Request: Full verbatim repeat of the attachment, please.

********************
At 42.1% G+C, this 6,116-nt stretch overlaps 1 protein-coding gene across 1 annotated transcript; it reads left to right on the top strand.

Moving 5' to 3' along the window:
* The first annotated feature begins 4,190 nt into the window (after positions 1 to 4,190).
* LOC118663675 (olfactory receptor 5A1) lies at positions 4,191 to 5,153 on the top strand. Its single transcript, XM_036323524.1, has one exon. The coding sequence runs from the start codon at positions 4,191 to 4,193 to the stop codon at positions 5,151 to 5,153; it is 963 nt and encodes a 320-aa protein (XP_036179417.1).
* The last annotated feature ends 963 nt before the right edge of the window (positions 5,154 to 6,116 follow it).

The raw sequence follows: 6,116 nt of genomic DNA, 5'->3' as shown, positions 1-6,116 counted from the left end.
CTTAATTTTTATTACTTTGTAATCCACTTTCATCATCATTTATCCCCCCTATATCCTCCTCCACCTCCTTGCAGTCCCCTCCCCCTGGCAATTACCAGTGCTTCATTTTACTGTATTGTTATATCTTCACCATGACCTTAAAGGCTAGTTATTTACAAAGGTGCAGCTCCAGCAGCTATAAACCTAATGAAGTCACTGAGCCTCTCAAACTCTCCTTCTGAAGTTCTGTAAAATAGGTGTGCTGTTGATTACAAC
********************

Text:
At 42.1% G+C, this 6,116-nt stretch overlaps 1 protein-coding gene across 1 annotated transcript; it reads left to right on the top strand.

Moving 5' to 3' along the window:
* The first annotated feature begins 4,190 nt into the window (after positions 1 to 4,190).
* LOC118663675 (olfactory receptor 5A1) lies at positions 4,191 to 5,153 on the top strand. Its single transcript, XM_036323524.1, has one exon. The coding sequence runs from the start codon at positions 4,191 to 4,193 to the stop codon at positions 5,151 to 5,153; it is 963 nt and encodes a 320-aa protein (XP_036179417.1).
* The last annotated feature ends 963 nt before the right edge of the window (positions 5,154 to 6,116 follow it).

The raw sequence follows: 6,116 nt of genomic DNA, 5'->3' as shown, positions 1-6,116 counted from the left end.
CTTAATTTTTATTACTTTGTAATCCACTTTCATCATCATTTATCCCCCCTATATCCTCCTCCACCTCCTTGCAGTCCCCTCCCCCTGGCAATTACCAGTGCTTCATTTTACTGTATTGTTATATCTTCACCATGACCTTAAAGGCTAGTTATTTACAAAGGTGCAGCTCCAGCAGCTATAAACCTAATGAAGTCACTGAGCCTCTCAAACTCTCCTTCTGAAGTTCTGTAAAATAGGTGTGCTGTTGATTACAAC